The present study was financially supported by a grant from Tabriz University of Medical Sciences. (Code: IR.TBZME-D.REC.1400.454 and grant number: 72153). The funders had no role in hypothesis generation, recruiting and designing the study.

Author information

Authors and Affiliations



All authors approved the final version of the article. BH and FJ were supervisors and had major role in hypothesis generation. MAF, BH and FJ contributed to study design, statistical analysis, and manuscript writing. NN was involved in revision. She also performed the statistical analysis. AS, FJ and BH were also involved in patients’ recruitment. ZR and RJ were involved in data collection, manuscript revision and patients’ recruitment. All of the authors have read and approved the final version of the article and were involved in revision.

Corresponding authors

Correspondence to Babak Hosseini or Faria Jafarzadeh.

Ethics declarations

Competing interests

The authors declare no competing interests.

Ethics approval and consent to participate

All subjects provided a written informed consent before participation in the study. The study protocol was approved and registered by the ethics committee of Tabriz University of Medical Sciences (registration code: IR.TBZME-D.REC.1400.454). We confirm that methods were performed in accordance with declaration of Helsinki’s guidelines and regulations. Also, legal guardians of the illiterate participants provided a written informed consent.

Consent for publication

Not applicable.

Additional information

Publisher’s Note

Springer Nature remains neutral with regard to jurisdictional claims in published maps and institutional affiliations.

Rights and permissions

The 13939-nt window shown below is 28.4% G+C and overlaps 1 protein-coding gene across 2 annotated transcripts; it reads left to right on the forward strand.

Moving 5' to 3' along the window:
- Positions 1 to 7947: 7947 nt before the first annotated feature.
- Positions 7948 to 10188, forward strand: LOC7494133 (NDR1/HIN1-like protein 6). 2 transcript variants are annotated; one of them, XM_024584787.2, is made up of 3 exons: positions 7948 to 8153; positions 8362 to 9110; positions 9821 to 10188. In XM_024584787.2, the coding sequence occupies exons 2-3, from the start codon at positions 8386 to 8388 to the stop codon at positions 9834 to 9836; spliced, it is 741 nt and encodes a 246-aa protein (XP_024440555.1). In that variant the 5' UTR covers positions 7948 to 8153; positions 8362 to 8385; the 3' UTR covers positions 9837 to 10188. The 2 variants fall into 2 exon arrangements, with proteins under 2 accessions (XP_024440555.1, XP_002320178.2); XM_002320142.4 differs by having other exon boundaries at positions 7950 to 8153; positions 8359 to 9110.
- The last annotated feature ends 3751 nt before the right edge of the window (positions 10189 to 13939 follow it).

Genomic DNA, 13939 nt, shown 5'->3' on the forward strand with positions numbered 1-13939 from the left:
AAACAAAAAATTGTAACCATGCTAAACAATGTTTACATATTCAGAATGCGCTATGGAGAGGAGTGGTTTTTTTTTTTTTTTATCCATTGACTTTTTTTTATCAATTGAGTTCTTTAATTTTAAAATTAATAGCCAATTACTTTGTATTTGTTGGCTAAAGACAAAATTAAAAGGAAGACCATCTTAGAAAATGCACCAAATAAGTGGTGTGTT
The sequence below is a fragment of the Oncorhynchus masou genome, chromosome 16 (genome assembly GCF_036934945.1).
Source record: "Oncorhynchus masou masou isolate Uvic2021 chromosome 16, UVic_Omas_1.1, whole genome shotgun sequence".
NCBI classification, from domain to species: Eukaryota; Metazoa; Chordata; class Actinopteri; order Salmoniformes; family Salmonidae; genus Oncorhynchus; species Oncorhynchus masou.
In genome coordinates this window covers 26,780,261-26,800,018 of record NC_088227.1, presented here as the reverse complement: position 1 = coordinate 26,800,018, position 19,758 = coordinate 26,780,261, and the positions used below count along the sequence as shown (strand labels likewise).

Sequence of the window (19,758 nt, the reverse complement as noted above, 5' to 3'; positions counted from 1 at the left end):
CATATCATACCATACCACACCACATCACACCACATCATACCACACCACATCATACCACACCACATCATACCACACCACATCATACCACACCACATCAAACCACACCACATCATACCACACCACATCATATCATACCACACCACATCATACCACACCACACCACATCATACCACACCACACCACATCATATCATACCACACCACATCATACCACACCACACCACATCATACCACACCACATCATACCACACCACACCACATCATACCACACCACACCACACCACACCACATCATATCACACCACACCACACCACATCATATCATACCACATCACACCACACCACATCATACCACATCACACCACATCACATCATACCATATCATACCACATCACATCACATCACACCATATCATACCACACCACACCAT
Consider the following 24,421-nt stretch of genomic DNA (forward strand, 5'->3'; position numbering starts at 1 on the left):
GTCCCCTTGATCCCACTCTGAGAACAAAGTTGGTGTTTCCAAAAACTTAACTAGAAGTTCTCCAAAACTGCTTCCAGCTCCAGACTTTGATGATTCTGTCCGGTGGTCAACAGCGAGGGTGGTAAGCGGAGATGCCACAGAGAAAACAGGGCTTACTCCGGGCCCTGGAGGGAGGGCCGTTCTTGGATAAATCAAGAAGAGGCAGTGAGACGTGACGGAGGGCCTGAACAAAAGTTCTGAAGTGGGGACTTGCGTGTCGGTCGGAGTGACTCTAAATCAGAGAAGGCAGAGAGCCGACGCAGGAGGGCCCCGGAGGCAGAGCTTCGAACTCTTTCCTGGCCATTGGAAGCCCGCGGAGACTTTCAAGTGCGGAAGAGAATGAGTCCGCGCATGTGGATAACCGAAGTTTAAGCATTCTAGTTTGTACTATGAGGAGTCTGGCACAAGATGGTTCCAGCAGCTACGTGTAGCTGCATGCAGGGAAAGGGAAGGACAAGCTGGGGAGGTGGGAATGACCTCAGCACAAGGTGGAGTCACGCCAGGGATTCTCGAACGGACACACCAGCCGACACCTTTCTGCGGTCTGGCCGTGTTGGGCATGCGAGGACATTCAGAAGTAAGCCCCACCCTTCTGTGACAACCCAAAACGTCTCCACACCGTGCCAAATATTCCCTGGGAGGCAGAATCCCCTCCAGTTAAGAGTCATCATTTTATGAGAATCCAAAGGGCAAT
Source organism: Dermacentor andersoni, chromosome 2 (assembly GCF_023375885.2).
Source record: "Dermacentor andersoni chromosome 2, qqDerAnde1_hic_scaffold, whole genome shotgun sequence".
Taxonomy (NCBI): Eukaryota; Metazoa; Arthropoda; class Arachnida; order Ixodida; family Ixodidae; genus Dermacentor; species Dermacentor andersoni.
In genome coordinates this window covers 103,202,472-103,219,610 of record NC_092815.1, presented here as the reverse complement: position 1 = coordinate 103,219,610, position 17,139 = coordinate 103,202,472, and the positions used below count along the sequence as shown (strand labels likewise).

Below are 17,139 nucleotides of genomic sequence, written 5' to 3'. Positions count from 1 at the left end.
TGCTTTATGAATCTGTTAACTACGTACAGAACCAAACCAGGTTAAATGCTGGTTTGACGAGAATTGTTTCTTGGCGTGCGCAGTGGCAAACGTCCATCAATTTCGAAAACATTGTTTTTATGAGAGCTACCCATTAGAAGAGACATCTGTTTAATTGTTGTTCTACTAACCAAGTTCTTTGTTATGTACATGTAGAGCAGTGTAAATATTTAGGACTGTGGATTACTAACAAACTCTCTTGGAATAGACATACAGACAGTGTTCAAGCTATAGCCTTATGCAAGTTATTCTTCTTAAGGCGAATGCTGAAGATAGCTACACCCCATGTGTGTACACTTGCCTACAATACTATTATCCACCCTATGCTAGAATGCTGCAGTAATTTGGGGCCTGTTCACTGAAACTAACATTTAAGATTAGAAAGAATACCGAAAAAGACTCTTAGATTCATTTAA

Open Access This article is licensed under a Creative Commons Attribution 4.0 International License, which permits use, sharing, adaptation, distribution and reproduction in any medium or format, as long as you give appropriate credit to the original author(s) and the source, provide a link to the Creative Commons licence, and indicate if changes were made. The images or other third party material in this article are included in the article’s Creative Commons licence, unless indicated otherwise in a credit line to the material. If material is not included in the article’s Creative Commons licence and your intended use is not permitted by statutory regulation or exceeds the permitted use, you will need to obtain permission directly from the copyright holder. To view a copy of this licence, visit The Creative Commons Public Domain Dedication waiver ( applies to the data made available in this article, unless otherwise stated in a credit line to the data.

Reprints and permissions

About this article

Check for updates. Verify currency and authenticity via CrossMark

Cite this article

Nikrad, N., Shakarami, A., Rahimi, Z. et al. Dietary pro-oxidant score (POS) and cardio-metabolic panel among obese individuals: a cross-sectional study. BMC Endocr Disord 23, 144 (2023).

Download citation

  • Received:

  • Accepted:

  • Published:

  • DOI: